Reflecting on Reflection: Meta-Midsemester Course Analysis Results from CTRL
By Hannah Jardine, Erin Horan, Gavin Frome & Iana Amiscaray
Asking for and applying student feedback regularly in your courses supports a more equitable and inclusive learning experience in part because it gives students a voice (Addy et al., 2021). Students bring their diverse backgrounds and unique frameworks to our courses and have insights and perspectives on the classroom experience that we could never have as teachers. It benefits us to embrace the opportunity to work with students to improve our courses (Cook-Sather, Bovill & Felten, 2014). At CTRL, we conduct mid-semester course analyses (MCAs) to gather student feedback at a critical point in the semester and help you apply it to create a more inclusive teaching and learning experience. We recognize that asking for feedback from your students is challenging. Figuring out what to do with that feedback can be even more challenging, so we are here to support that process.
In Fall 2021, the CTRL teaching team conducted MCAs in a variety of courses, a process we implemented in Fall 2019 and have conducted each semester since. By instructor request, we set up a time to attend a specific class session, in-person or online, to survey students individually, encourage small group reflection, and debrief as a whole class. We analyze the results of the surveys while considering the whole group conversation in order to compile an easy-to-digest report for instructors. We then meet with instructors one-on-one to debrief the students’ responses and help them think through changes based on our pedagogical expertise. These conversations, both with the students and instructors, are always fruitful, enlightening, and gratifying.
“Students bring their diverse backgrounds and unique frameworks to our courses, and have insights and perspectives on the classroom experience that we could never have as teachers”
This past semester, we were reminded that students are experts at learning. Several themes came out of the student feedback across multiple courses. In Fall 2021, students were suggesting: clearer expectations for assignments; more time for discussion; and more explicit connections between course readings, in-class discussion, and other assignments. Another frequent recommendation was to rearrange the weekly rhythm of the class to allow for more time to complete asynchronous work. These student comments were in line with what we are seeing as general trends in higher education currently – the need for more clarity, connection, and flexibility.
Inclusive instructors are adaptive, reflective, and responsive; they gather data directly from students to make informed decisions about instruction (Golding & Adam, 2016). Research demonstrates that using focus groups to gather feedback mid semester helps instructors develop more effective teaching practices and make valuable changes to current courses (Veeck et al., 2016). The feedback is valuable for all instructors, no matter how many years you have been teaching or how many times you have taught a specific course. There is always room to grow as an educator because every group of students is different, and our teaching and learning contexts are constantly changing. The process supports instructor professional development, by providing opportunities to reflect on teaching effectiveness, build off current strengths, and address opportunities for improvement identified by students and teaching and learning specialists.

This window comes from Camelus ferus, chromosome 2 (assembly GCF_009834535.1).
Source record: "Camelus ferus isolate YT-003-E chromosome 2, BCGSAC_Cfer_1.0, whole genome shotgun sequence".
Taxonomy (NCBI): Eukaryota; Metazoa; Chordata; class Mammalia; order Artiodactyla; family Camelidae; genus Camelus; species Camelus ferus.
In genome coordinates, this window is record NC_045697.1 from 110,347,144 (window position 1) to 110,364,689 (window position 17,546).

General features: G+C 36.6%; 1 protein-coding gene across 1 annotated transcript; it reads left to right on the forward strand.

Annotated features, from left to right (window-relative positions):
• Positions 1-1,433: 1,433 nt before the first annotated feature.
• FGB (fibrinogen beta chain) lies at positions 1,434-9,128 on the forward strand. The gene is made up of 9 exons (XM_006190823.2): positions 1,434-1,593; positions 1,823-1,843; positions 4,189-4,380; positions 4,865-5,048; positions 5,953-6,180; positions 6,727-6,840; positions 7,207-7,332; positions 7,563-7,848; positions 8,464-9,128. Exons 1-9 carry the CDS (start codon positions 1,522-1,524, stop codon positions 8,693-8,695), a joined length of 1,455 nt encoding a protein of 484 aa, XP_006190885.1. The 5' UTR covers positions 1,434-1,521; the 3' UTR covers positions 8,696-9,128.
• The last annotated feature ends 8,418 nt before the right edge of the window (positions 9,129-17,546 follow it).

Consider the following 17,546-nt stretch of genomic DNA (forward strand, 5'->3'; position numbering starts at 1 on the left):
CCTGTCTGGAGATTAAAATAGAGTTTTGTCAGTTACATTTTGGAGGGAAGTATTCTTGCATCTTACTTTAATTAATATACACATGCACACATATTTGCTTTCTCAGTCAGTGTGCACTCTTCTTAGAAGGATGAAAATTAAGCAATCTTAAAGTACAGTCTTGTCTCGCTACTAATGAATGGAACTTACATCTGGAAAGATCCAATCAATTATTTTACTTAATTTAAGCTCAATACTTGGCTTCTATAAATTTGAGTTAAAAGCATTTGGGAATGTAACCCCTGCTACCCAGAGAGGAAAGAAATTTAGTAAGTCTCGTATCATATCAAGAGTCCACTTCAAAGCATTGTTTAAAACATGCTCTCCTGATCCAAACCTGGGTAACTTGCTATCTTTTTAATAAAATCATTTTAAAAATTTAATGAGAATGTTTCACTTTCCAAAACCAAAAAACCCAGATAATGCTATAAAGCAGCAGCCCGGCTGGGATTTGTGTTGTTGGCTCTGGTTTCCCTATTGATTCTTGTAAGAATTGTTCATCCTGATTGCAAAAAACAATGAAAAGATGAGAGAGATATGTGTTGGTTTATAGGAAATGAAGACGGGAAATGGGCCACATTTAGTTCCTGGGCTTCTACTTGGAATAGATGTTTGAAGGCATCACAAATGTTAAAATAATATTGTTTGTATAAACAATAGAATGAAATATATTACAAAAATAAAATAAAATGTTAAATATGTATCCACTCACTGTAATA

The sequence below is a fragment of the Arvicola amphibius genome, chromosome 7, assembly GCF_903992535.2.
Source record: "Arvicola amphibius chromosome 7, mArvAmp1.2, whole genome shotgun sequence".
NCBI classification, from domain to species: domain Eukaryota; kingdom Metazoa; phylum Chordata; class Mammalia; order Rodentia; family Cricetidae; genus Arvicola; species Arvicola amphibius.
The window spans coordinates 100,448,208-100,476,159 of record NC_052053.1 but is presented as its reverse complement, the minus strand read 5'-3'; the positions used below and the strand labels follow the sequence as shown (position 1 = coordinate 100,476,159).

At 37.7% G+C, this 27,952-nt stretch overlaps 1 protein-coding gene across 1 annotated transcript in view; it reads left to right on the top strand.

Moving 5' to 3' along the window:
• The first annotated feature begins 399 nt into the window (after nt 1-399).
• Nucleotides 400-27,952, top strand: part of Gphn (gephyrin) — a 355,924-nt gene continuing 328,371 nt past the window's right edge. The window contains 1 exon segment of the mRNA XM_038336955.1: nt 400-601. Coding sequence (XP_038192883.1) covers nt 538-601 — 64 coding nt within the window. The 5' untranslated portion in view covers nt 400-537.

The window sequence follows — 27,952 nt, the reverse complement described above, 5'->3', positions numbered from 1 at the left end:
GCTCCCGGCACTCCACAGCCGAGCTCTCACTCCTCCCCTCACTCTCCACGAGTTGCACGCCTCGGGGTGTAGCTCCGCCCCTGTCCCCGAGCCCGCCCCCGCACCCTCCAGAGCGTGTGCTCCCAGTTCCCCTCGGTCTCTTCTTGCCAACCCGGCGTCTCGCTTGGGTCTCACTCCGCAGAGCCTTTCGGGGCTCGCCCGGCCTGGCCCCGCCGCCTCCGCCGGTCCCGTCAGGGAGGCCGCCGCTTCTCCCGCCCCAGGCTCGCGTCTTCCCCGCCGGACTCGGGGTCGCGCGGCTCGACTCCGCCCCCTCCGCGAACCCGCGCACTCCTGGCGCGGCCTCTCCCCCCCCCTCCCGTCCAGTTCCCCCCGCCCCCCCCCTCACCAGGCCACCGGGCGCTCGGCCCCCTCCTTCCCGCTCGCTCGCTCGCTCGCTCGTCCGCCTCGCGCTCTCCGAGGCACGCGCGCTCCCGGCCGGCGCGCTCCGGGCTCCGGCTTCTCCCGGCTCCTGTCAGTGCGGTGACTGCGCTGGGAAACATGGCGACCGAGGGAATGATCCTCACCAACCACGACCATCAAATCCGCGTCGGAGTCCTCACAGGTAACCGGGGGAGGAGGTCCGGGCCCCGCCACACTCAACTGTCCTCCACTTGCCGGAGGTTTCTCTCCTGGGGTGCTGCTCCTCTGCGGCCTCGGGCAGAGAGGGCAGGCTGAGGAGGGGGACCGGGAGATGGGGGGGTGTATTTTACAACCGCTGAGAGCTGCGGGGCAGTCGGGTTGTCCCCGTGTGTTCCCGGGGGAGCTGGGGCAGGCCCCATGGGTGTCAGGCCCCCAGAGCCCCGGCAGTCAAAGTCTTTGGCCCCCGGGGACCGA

We encourage you to collect formative feedback from students either on your own or with a CTRL MCA. For instructors who have already conducted an MCA with CTRL or who regularly survey their students to gather feedback, consider how you can take it one step further by collaborating with students to enact the changes. For instance, if students feel that your grading rubric is unclear, work together to build a better rubric. Or if students are pushing for deeper, more equitable discussion, take some time to develop classroom norms around discussion together. The more we engage with students, the more successful, inclusive, and enjoyable, our teaching and learning experiences will be.
This post was written by the CTRL Teaching Support team, which includes Erin Horan, Hannah Jardine, Stephanie Ko, Gavin Frome, and Iana Amiscaray. The CTRL Teaching Support team provides resources and programming for all AU faculty, such as the Midsemester Course Analysis service, one-on-one consultations, and on-going workshops, to promote teaching and learning excellence.
Resources and Further Reading
Addy, T. M., Dube, D., Mitchell, K. A., & SoRelle, M. (2021). What inclusive instructors do: Principles and practices for excellence in college teaching. Stylus Publishing.
Cook-Sather, A., Bovill, C., & Felten, P. (2014). Engaging students as partners in learning and teaching. Jossey-Bass.
Golding, C., & Adam, L. (2016). Evaluate to improve: Useful approaches to student evaluation. Assessment & Evaluation in Higher Education, 41(1), 1-14.
Veeck, A., O’Reilly, K., MacMillan, A., & Yu, H. (2016). The use of collaborative midterm student evaluations to provide actionable results. Journal of Marketing Education, 38(3), 157–169.